Pithy Writing Advice

I used to have an orange file folder in which I carried stacks of manuscripts to my writing workshop every couple of months. Inside that folder, I wrote quotes–things that people said while critiquing, some their own, some from another workshop or from a mentor.

I can still paraphrase most of the quotes. Somebody probably told Homer some of these things, back in the day.

1. Start as close to the end of the story as possible.

2. The first sentence should aim the story.

3. A short story is about the most important event in someone’s life. A novel is about the most important period in their life.

4. It may be in your head, but if it’s not on the page, it didn’t happen.

5. Reduce the plot to a single sentence. Then you’ll know what’s important and what isn’t.

6. Don’t have too many characters whose names all start with the same letter.

7. Don’t be afraid to let yourself write crap. (in the first draft, anyway!)

Three Rules of Short Stories
1. Why do we care? (about the character/s)
2. What’s the failure cost? (of their actions or inactions)
3. What do we win? (hopefully, character change as well as a plot outcome)

And my own contribution: Don’t make the editor’s decision for her. That is, if you don’t submit a manuscript, the editor can’t accept it.

What is your favorite writing advice?

About Victoria Janssen

Victoria Janssen [she, her] currently writes cozy space opera for Kalikoi. The novella series A Place of Refuge begins with Finding Refuge: Telepathic warrior Talia Avi, genius engineer Miki Boudreaux, and augmented soldier Faigin Balfour fought the fascist Federated Colonies for ten years, following the charismatic dissenter Jon Churchill. Then Jon disappeared, Talia was thought dead, and Miki and Faigin struggled to take Jon’s place and stay alive. When the FC is unexpectedly upended, Talia is reunited with her friends and they are given sanctuary on the enigmatic planet Refuge. The trio of former guerillas strive to recover from lifetimes of trauma, build new lives on a planet with endless horizons, and forge tender new connections with each other.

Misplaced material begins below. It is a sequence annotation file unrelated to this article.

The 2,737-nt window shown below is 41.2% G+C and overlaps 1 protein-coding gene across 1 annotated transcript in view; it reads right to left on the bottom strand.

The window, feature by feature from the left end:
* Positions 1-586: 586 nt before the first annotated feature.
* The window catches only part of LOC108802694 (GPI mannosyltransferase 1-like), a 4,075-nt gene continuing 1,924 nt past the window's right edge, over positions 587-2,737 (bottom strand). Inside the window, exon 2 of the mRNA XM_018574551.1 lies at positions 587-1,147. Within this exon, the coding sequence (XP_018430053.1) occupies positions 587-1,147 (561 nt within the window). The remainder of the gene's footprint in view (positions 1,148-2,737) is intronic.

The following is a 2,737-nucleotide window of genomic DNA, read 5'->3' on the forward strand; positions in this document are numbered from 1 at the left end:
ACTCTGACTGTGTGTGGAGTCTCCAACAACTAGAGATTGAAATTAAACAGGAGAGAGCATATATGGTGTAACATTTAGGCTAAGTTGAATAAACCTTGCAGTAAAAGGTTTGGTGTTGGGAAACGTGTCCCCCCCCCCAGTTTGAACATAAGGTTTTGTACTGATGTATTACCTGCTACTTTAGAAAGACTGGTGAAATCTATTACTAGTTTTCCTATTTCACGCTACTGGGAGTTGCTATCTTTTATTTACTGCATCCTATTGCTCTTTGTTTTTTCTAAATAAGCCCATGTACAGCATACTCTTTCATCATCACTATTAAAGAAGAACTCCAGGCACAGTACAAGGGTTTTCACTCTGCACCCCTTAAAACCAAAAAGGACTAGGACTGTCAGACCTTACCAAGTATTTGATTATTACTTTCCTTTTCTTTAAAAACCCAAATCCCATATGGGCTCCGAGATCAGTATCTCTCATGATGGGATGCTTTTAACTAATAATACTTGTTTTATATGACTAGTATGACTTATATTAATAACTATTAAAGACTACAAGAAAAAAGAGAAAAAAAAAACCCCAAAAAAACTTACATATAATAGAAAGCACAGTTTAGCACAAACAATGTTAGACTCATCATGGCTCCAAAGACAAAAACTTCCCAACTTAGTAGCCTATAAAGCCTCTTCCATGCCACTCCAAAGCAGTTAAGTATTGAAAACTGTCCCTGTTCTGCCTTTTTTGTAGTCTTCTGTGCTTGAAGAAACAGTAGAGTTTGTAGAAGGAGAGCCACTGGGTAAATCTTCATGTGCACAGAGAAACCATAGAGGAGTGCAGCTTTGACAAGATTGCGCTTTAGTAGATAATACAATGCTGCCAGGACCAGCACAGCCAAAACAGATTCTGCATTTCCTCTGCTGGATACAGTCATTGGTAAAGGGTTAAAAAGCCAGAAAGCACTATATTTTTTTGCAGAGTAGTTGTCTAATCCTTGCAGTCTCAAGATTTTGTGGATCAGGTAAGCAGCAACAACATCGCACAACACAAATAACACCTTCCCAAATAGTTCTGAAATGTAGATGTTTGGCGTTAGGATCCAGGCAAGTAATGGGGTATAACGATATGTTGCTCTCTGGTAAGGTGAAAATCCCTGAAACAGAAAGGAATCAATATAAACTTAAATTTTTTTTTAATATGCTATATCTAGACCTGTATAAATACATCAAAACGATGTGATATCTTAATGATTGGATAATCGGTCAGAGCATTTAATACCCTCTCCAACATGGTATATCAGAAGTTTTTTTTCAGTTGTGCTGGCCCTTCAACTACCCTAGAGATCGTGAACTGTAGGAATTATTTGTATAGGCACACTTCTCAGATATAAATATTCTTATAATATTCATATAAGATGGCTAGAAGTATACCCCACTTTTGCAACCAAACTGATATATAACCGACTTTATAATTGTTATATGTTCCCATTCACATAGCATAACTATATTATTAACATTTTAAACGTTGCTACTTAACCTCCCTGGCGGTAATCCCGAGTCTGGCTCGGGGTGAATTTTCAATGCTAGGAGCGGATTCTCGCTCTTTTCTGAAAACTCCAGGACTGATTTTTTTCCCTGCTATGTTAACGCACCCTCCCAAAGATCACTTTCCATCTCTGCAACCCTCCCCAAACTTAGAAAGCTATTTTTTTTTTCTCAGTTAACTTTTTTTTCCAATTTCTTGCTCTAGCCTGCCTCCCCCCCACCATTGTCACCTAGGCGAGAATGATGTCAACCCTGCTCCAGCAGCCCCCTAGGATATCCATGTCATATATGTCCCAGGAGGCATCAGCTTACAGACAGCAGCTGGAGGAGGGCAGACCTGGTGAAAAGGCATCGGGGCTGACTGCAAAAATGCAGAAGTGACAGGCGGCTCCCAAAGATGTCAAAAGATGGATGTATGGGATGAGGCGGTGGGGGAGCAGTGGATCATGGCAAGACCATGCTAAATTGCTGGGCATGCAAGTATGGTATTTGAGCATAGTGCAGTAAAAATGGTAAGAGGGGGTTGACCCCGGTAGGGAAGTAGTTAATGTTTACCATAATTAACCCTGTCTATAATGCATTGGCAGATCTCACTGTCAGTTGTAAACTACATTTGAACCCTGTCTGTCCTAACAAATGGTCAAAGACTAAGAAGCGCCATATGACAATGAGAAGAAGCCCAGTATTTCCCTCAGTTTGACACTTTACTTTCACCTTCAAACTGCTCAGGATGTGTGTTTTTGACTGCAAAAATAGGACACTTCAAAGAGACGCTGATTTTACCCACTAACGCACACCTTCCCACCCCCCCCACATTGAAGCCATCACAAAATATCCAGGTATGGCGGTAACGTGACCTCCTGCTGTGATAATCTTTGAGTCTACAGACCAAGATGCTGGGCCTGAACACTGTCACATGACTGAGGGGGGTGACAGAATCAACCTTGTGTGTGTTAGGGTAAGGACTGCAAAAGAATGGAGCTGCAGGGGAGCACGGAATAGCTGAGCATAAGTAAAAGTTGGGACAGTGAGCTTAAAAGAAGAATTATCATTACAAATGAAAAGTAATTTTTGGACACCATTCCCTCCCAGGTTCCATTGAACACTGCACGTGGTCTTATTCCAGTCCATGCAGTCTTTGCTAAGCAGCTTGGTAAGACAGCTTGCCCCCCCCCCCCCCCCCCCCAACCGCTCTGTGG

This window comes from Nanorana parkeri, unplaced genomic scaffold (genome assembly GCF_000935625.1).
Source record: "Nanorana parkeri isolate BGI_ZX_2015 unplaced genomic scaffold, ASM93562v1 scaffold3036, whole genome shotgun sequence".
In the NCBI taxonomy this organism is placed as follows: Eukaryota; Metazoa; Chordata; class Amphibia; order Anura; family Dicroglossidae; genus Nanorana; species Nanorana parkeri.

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9 Responses to Pithy Writing Advice

  1. janni says:

    3. A short story is about the most important event in someone’s life. A novel is about the most important period in their life.

    That is a good way of looking at that.

  2. Victoria Janssen says:

    I wish it was mine!

    I also was told once that feature films are more like short stories than novels, which is why novels are hard to make into movies.

  3. R F Long says:

    Good post.

    “Don’t be afraid to let yourself write crap” This is very true and ties in with “you can’t fix a blank page”.

    My 2c –

    Add in rich sensory details as relevant. Don’t just tell us what a character sees. What do they smell, taste, hear and feel as well?

  4. jenn says:

    If it’s your baby wrap it in cotton wool and put it to bed.

  5. Kate Pearce says:

    When you write, be true to yourself, be brave and courageous with your prose-and if you believe in your work it is good, regardless as to whether you are published or not.

  6. Victoria Janssen says:

    Oh, these are all so excellent! thanks!

  7. Lucy says:

    I would say – don’t “think” yourself out of your voice and instincts.

  8. Nell Dixon says:

    My favourite is – ‘Just finish the d**n book’ I have a card with JFTDB next to my computer

  9. Kate Willoughby says:

    Characters are what they do.

    When your characters laugh hysterically at your joke, it comes across as forced.

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